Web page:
Telecommunications carriers need to start selling value-added services or watch their margins and markets disappear, market analyst Gartner says.
Gartner said 15% of mature telcos' revenue should come from non-traditional sources within five years. These include selling music, video and other downloads, as well as advertising and application services based on what they know about their customers. Offering payment systems would be a natural adjunct to these, said Jean-Claude Delcroix, a Gartner research vice-president.
He said the technologies that provide and manage the physical networks are converging with those that provide content and services that run on the network. This was a chance for telcos to offer services such as consolidated office applications, including diary co-ordination, at lower prices.
Delcroix expected to see fixed and mobile network operators joining forces to provide such offerings. This was so that users could access their personal data and services from anywhere. He said there are security, privacy and access issues to overcome, as well as regulations that encourage market diversity.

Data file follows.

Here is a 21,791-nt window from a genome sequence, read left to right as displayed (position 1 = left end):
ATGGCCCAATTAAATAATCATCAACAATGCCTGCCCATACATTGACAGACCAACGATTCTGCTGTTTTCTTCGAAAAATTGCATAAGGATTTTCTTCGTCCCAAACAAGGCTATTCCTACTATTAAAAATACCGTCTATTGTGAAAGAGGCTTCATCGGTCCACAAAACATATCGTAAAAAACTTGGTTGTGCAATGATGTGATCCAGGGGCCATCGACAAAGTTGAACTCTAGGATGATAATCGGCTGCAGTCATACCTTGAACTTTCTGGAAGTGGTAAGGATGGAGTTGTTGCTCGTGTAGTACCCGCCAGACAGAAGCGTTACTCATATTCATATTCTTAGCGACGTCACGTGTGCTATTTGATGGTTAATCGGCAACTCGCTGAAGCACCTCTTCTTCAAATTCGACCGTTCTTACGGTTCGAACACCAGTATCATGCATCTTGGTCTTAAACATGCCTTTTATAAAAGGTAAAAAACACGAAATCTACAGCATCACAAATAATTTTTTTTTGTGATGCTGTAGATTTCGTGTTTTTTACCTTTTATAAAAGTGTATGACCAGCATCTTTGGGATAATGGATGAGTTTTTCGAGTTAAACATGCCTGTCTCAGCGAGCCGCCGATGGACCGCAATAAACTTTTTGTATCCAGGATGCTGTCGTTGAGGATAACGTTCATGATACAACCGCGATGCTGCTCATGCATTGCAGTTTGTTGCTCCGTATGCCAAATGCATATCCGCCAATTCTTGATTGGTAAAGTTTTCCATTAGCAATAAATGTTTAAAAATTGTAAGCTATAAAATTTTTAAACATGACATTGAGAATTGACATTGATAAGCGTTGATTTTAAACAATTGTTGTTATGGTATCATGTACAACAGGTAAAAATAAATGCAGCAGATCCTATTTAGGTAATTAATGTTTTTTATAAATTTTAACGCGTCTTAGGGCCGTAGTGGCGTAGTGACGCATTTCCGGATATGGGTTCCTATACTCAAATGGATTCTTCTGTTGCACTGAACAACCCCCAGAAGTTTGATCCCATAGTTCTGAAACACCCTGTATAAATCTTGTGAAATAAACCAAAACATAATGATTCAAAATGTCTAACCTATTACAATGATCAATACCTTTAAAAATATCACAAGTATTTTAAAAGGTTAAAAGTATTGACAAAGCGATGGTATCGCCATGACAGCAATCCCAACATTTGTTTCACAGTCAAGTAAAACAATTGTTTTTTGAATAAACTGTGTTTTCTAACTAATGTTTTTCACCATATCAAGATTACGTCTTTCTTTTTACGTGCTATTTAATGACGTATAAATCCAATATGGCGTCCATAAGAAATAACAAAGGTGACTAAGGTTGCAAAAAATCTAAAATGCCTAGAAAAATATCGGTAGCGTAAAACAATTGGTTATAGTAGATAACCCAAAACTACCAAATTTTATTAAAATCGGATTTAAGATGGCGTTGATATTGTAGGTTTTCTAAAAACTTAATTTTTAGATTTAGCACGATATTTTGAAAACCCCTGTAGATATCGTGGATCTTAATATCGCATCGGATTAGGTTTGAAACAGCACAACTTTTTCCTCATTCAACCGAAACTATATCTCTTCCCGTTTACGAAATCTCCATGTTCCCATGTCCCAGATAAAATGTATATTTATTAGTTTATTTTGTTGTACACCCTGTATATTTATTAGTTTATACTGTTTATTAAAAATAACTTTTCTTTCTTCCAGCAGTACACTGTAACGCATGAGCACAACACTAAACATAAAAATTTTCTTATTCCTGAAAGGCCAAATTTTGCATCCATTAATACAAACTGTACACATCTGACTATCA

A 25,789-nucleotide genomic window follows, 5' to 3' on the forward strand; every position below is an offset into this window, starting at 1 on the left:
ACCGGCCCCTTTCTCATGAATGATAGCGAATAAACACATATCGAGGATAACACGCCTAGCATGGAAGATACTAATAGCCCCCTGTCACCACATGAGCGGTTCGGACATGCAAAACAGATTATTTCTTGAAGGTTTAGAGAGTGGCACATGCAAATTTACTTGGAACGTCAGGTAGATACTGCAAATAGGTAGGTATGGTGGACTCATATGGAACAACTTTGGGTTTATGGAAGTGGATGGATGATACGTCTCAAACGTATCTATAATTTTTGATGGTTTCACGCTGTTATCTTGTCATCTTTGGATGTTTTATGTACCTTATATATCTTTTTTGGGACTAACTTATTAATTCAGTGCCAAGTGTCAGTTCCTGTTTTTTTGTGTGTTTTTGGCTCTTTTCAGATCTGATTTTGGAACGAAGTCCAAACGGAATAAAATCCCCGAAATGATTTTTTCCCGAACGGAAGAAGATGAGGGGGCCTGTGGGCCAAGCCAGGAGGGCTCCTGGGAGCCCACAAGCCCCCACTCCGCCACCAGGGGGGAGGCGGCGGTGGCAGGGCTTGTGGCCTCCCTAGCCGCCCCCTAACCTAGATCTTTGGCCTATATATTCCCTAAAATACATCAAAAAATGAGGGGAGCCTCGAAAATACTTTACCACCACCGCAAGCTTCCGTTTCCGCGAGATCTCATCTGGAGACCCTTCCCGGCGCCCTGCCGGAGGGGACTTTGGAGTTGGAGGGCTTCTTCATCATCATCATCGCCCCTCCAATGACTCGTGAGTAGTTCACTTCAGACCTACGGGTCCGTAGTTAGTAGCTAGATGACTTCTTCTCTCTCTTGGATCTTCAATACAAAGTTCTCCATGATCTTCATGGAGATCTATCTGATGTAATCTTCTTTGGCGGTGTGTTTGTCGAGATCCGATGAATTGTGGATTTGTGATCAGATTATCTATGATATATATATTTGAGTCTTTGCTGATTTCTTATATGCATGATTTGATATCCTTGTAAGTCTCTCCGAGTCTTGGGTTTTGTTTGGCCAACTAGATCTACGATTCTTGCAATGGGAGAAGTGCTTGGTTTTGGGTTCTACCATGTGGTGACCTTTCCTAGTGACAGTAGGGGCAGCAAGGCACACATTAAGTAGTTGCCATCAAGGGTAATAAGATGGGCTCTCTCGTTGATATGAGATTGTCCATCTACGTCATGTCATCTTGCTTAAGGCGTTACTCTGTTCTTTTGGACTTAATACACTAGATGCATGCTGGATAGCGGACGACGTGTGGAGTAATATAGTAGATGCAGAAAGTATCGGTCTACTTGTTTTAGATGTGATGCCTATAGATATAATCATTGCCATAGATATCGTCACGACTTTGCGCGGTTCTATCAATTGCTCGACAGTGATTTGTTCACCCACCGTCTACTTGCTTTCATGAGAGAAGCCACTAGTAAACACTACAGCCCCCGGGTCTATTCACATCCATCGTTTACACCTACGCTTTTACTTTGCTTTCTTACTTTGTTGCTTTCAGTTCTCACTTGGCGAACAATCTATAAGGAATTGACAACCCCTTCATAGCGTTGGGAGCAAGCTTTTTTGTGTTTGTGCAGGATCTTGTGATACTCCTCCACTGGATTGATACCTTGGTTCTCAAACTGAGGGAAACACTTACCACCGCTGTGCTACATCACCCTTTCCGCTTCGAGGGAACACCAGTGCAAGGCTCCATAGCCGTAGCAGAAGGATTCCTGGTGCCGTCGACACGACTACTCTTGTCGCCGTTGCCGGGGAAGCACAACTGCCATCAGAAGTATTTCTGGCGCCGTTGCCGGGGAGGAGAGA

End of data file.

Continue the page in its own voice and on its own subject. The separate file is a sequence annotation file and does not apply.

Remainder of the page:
"Telcos cannot afford to be simplistic," he said. "They must develop a more sophisticated approach to regulations, to competition and to customers."
Customer profiling of the type suggested by Gartner has proved highly controversial. The European Commission has asked the UK information commissioner to justify allowing BT to test the Phorm user profiling technology.
Delcroix said the issue was overblown. "Telcos do not know as much about their customers as Google or FaceBook know about theirs," he said. Gartner called for regulators to allow telcos to compete on level terms with search and social network firms.
Delcroix said many political, regulatory and civil society organisations would like to see carriers and ISPs stop transmission of undesirable and/or illegal material.
Five UK ISPs agreed last month to send "cease and disist" letter to users who share files illegally.
In the past carriers have argued that they are not responsible for the content of messages. Delcroix said they would be more likely to "act as policemen" if they had a financial incentive, such as protecting copyrights that they owned or licensed.